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Mich. fire chief, arrested for drunken driving, gets second chance

Dearborn Fire Chief Joseph Murray had been placed on leave following his arrest in August


Dearborn Fire Chief Joseph Murray. (Dearborn Fire Department/Facebook)

By Jackie Martin
The News Herald

DEARBORN, Mich. — While uncertainty remains about any future charges for a fire chief under scrutiny for an alleged drunken driving arrest, he has been reinstated and is back on the job.

It’s been two months since Dearborn Fire Chief Joseph Murray was placed on leave. He also oversees fire operations in Melvindale as the two departments merged.

Murray was arrested at about 2:44 a.m. Aug. 29 in the area of Telegraph and Dartmouth in Dearborn Heights.

[PREVIOUSLY: Mich. fire chief on administrative leave following arrest]

That is when a Dearborn Heights officer reported seeing Murray weaving across the roadway and traveling 15 mph over the speed limit.

According to police and bodycam footage, he was slurring his words and refused to take a Breathalyzer test.

Police said Murray told them he had four or five beers, to which one of the officers responded: “Let’s just be honest. You’re absolutely ripped. You’re hammered. Drunk. You can barely speak. You can barely stand up.”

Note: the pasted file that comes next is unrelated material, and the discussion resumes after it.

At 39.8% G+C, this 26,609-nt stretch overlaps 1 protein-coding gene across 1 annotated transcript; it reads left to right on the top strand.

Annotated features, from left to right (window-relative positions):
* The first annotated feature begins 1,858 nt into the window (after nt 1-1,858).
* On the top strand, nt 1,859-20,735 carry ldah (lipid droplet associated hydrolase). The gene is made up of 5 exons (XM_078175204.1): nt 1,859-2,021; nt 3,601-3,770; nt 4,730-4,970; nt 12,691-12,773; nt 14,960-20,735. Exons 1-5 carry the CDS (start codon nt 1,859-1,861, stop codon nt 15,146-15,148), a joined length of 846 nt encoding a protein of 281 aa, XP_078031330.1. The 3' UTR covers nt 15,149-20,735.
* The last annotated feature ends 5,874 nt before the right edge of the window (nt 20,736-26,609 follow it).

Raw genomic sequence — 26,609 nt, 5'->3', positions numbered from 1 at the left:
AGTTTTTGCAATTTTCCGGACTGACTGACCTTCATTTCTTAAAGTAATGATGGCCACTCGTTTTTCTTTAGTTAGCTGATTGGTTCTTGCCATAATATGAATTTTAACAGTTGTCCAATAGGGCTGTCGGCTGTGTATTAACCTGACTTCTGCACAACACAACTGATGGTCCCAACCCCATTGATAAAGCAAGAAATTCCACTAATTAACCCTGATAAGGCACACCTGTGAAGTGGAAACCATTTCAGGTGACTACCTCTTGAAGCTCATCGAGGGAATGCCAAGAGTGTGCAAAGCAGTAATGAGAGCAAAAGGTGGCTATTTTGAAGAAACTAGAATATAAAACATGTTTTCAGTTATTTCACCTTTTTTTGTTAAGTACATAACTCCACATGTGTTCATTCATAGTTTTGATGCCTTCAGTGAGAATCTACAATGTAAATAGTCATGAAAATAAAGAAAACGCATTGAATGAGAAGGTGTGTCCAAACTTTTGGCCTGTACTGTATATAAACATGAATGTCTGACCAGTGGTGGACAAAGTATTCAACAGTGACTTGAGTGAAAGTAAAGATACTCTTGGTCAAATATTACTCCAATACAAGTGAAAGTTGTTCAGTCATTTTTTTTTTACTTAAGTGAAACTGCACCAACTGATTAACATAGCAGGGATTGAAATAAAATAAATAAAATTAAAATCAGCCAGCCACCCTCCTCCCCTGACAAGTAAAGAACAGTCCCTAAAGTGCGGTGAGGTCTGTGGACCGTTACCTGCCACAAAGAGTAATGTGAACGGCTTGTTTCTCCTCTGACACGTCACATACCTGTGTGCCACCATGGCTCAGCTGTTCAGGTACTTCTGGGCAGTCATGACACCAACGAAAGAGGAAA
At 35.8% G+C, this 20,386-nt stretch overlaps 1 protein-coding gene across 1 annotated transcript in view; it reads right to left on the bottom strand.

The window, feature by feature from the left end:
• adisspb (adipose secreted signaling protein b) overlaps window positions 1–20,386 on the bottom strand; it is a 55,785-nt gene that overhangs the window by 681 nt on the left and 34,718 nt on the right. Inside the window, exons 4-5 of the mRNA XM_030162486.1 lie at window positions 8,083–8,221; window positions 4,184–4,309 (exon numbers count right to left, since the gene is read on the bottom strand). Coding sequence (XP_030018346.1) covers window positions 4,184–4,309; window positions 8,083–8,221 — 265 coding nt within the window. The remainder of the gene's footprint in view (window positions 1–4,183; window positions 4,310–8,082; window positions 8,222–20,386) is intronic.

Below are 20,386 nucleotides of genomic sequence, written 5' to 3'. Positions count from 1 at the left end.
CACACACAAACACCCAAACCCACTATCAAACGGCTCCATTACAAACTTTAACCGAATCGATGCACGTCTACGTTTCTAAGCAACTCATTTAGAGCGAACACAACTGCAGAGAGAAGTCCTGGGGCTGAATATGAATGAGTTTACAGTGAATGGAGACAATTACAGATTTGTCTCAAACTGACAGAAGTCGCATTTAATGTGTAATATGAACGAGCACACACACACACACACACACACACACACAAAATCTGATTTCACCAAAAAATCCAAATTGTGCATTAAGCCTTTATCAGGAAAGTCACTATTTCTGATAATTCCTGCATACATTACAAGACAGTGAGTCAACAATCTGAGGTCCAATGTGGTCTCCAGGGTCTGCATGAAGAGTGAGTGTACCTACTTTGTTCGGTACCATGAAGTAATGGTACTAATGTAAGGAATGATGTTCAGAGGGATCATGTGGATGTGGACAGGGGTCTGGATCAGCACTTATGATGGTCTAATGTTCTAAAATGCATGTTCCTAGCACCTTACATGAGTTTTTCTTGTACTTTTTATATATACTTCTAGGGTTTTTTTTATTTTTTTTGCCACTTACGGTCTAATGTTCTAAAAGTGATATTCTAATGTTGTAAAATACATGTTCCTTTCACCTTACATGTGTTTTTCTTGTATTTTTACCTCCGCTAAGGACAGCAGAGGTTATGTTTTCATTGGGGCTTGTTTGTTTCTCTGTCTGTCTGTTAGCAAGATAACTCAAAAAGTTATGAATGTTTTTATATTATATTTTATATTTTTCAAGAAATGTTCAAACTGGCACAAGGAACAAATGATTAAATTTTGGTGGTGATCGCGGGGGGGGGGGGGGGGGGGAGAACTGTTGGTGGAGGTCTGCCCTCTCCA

He was arrested and taken to a hospital for blood work.

At the time, it was expected that a charging decision would be made pending the outcome of the blood toxicity report.

No report has been submitted to the Wayne County Prosecutor’s Office for review, yet Murray has resumed his position,

Dearborn Mayor Abdullah Hammoud responded to questions about bringing Murray back to the job while possible legal issues have yet to be resolved.

“After careful consideration, my administration has decided to reinstate Joseph Murray as chief of the Dearborn Fire Department,” the mayor said in a written statement. “Chief Murray returned to work yesterday, Oct. 30, 2023.

“The choice to retain Chief Murray derives from balancing a two-decades-long career in public service and the humility to not evaluate an individual in their darkest moments. I am confident that Dearborn residents will be served well by Chief Murray as he works towards continuing his duties in full.”

The mayor offered his sincerest thanks and gratitude to Deputy Fire Chief Laura Ridenour, who has been standing in during Murray’s absence, and Dearborn’s assistant fire chiefs.

He noted their “selfless” leadership and sacrifices, saying they have not gone unnoticed.

A message requesting comment on the status of the warrant request from the Dearborn Heights Police Department was not returned.

A voicemail message was left for Murray requesting a comment about being back on the job, but it also was not returned.

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